In IT speak, “big data” is a term used to describe large and complex data sets that are challenging to work with using the database management tools that are largely available. The difficulties typically include data capture, storage, search, sharing, analysis, and visualization. The trend to larger data sets is due to the additional information derivable from analysis of a single large set of related data, as compared to separate smaller sets with the same total amount of data, allowing correlations to be found to identify trends, assess quality, link and associate information, and support decision making in real-time.
With all of the analysts and executives talking about how this big data will deliver billions (actually, hundreds of billions) of dollars in value to healthcare system, it’s no surprise that so many leading companies in the industry are rapidly moving to big data technologies with hopes to realize the “big” benefits.
Organizations are tapping many new sources of information including claims data, electronic medical records, social media, real world evidence and research, personalized medicine, tracking and monitoring systems, and much more to turn numbers into strategic intelligence that will help improve healthcare quality while reducing costs.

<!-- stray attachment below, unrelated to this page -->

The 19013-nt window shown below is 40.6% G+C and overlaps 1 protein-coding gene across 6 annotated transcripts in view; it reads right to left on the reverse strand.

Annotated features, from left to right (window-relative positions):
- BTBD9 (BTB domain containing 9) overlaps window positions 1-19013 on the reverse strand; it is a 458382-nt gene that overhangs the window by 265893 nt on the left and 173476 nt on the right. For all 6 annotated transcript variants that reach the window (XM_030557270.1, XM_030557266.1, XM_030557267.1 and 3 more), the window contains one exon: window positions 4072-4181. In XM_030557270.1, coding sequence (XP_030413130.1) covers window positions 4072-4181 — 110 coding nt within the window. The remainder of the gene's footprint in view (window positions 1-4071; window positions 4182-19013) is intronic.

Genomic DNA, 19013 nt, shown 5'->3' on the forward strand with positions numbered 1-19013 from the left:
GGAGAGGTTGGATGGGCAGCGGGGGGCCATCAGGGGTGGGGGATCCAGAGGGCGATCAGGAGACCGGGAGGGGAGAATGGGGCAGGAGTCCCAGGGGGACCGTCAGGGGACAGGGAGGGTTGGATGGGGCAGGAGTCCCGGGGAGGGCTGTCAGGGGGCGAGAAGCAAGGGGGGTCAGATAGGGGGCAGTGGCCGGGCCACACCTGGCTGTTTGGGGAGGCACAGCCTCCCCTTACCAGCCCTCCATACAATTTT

The significant areas of focus where this information promises the greatest potential value includes uncovering unmet needs, managing populations, assessing the feasibility of clinical trial designs and recruiting appropriate trial subjects, demonstrating product value, reacting more quickly to market changes via real-time market measurement and sophisticated KPIs, enhancing commercial activities, enabling more personalized communications and services, and deploying predictive capabilities rather than retrospective analytics.
Three core elements of technology that are required to extract value from big data in healthcare are: 1) collection, aggregation and storage; 2) analytics; and 3) reporting. Each of these elements requires a major investment for organizations to successfully navigate, cultivate and leverage large and complex data sets. Companies must adopt technology strategies and design internal system architectures to support their plans with big data.
The data that is being constantly generated by sensors, monitors, devices and various mobile technologies is creating a massive repository of intelligence and insights that are waiting to be tapped. Technology has quickly become so pervasive that a steady stream of real-time data could someday support human decision making with innovative new solutions that utilize automated algorithms. New solutions in mobile and wireless health will further increase the quantity and quality of data.
The increasing capability of healthcare payers and providers to harness and leverage big data will fuel the development of new technologies for sensing, analyzing, reasoning and supporting decisions. The recent attention to big data in healthcare is a good thing. This attention will undoubtedly increase the industry’s technology aptitude and create many new opportunities for increasing the efficiency and efficacy of healthcare.
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